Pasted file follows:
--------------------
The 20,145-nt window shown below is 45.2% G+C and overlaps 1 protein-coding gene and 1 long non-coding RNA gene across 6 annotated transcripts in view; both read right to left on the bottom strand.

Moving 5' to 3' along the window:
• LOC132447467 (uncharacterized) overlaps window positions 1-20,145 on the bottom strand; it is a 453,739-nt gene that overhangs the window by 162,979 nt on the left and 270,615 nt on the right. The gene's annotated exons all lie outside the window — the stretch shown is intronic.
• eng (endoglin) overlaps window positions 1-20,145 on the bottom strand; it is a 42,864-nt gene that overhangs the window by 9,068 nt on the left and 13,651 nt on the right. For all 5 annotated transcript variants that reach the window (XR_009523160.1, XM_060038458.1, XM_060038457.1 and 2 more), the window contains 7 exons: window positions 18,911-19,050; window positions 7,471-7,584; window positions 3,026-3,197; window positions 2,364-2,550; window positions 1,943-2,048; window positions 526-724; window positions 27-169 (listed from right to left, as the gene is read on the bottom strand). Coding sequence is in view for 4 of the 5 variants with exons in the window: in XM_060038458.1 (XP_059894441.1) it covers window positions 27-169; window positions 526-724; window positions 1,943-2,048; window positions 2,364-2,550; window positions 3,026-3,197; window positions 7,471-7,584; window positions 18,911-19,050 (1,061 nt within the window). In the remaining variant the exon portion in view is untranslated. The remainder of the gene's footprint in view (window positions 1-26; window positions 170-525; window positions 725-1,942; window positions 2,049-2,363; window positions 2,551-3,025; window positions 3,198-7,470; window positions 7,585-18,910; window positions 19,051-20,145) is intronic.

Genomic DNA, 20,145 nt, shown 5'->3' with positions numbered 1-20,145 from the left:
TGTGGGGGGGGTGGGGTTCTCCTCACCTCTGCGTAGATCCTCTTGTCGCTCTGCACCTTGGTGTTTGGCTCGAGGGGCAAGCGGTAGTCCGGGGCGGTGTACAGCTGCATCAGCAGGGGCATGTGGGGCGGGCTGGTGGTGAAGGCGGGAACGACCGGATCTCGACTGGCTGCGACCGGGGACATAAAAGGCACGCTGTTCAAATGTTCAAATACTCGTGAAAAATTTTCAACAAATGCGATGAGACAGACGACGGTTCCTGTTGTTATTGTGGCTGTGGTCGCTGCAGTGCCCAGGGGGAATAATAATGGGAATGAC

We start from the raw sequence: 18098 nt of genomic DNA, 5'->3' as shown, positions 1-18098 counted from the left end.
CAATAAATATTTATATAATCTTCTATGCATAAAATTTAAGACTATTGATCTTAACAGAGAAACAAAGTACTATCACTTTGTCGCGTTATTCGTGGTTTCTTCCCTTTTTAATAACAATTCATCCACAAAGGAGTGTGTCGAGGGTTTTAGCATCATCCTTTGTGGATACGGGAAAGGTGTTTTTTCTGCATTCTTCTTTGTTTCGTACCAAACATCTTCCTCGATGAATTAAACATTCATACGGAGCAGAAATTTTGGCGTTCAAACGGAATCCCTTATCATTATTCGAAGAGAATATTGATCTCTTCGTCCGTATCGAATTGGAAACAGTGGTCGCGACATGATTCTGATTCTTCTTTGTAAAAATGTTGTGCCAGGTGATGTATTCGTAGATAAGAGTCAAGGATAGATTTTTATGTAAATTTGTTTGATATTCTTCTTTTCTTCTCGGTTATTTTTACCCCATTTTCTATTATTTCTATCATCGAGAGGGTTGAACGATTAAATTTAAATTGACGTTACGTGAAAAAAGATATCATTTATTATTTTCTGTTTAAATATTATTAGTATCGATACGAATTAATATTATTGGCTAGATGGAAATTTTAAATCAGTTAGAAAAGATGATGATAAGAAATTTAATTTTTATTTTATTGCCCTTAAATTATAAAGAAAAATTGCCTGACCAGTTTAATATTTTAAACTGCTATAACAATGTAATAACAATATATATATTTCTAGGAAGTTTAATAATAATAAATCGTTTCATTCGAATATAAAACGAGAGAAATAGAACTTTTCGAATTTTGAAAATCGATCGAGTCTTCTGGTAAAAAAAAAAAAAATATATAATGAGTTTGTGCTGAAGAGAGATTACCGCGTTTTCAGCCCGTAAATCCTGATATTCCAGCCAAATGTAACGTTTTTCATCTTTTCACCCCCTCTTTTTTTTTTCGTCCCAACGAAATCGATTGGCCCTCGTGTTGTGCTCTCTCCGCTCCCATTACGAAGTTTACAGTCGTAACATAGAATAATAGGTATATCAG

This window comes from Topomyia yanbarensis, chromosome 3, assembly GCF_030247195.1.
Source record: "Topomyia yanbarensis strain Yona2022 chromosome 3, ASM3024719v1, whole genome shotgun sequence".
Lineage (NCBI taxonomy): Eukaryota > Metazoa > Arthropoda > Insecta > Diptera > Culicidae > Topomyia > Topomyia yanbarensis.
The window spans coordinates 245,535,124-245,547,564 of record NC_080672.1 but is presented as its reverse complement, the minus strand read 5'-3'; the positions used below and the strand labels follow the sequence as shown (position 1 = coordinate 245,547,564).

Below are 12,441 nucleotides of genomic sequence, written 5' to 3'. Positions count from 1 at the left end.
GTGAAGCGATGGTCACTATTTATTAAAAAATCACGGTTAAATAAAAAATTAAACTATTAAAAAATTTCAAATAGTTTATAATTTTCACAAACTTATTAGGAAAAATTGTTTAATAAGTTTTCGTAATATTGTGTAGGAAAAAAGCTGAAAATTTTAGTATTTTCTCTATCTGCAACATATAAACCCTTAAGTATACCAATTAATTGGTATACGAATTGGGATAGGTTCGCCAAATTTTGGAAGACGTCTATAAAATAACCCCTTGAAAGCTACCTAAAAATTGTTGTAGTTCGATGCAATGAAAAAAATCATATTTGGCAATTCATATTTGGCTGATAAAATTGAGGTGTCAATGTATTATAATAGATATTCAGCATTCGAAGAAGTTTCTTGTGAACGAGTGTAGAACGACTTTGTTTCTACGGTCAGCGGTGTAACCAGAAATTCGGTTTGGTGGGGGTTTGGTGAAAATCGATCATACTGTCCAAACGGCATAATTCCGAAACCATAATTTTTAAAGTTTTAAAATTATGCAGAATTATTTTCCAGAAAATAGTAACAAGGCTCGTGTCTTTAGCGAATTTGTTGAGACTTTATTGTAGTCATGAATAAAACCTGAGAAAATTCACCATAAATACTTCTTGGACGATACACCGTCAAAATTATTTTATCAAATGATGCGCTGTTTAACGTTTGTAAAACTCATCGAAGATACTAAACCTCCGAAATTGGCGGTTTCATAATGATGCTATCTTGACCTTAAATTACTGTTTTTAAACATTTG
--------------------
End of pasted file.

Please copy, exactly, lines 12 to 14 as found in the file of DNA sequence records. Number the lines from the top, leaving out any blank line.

The window spans coordinates 245,535,124-245,547,564 of record NC_080672.1 but is presented as its reverse complement, the minus strand read 5'-3'; the positions used below and the strand labels follow the sequence as shown (position 1 = coordinate 245,547,564).

Below are 12,441 nucleotides of genomic sequence, written 5' to 3'. Positions count from 1 at the left end.
GTGAAGCGATGGTCACTATTTATTAAAAAATCACGGTTAAATAAAAAATTAAACTATTAAAAAATTTCAAATAGTTTATAATTTTCACAAACTTATTAGGAAAAATTGTTTAATAAGTTTTCGTAATATTGTGTAGGAAAAAAGCTGAAAATTTTAGTATTTTCTCTATCTGCAACATATAAACCCTTAAGTATACCAATTAATTGGTATACGAATTGGGATAGGTTCGCCAAATTTTGGAAGACGTCTATAAAATAACCCCTTGAAAGCTACCTAAAAATTGTTGTAGTTCGATGCAATGAAAAAAATCATATTTGGCAATTCATATTTGGCTGATAAAATTGAGGTGTCAATGTATTATAATAGATATTCAGCATTCGAAGAAGTTTCTTGTGAACGAGTGTAGAACGACTTTGTTTCTACGGTCAGCGGTGTAACCAGAAATTCGGTTTGGTGGGGGTTTGGTGAAAATCGATCATACTGTCCAAACGGCATAATTCCGAAACCATAATTTTTAAAGTTTTAAAATTATGCAGAATTATTTTCCAGAAAATAGTAACAAGGCTCGTGTCTTTAGCGAATTTGTTGAGACTTTATTGTAGTCATGAATAAAACCTGAGAAAATTCACCATAAATACTTCTTGGACGATACACCGTCAAAATTATTTTATCAAATGATGCGCTGTTTAACGTTTGTAAAACTCATCGAAGATACTAAACCTCCGAAATTGGCGGTTTCATAATGATGCTATCTTGACCTTAAATTACTGTTTTTAAACATTTG